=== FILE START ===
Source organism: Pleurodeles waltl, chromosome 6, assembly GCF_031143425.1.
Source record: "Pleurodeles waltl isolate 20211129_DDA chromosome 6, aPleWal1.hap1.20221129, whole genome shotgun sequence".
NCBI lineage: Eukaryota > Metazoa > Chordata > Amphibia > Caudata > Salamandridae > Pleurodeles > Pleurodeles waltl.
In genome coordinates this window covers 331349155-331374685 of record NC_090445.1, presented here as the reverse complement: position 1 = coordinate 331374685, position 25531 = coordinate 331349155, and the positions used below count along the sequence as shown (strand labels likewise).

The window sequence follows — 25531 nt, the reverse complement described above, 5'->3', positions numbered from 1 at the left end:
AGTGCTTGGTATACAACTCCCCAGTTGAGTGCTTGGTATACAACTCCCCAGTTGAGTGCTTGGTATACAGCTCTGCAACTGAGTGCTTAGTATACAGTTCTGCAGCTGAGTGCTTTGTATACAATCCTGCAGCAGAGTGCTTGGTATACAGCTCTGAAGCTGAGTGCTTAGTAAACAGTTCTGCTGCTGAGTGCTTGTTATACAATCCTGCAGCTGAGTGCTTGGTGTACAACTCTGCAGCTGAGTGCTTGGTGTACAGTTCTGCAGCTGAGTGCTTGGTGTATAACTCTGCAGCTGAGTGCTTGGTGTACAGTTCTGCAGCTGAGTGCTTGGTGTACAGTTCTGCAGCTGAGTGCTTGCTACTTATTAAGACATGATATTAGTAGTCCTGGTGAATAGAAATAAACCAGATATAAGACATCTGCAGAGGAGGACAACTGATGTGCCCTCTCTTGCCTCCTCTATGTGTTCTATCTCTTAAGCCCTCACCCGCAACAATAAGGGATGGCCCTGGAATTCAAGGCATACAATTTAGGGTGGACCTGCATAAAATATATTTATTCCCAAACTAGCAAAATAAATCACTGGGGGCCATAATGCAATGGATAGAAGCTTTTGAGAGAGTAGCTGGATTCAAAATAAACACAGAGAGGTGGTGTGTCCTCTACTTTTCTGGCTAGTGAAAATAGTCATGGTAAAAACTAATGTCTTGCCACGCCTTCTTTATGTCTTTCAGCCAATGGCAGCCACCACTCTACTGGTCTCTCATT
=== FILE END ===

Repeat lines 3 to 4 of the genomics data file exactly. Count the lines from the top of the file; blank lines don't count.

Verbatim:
NCBI lineage: Eukaryota > Metazoa > Chordata > Amphibia > Caudata > Salamandridae > Pleurodeles > Pleurodeles waltl.
In genome coordinates this window covers 331349155-331374685 of record NC_090445.1, presented here as the reverse complement: position 1 = coordinate 331374685, position 25531 = coordinate 331349155, and the positions used below count along the sequence as shown (strand labels likewise).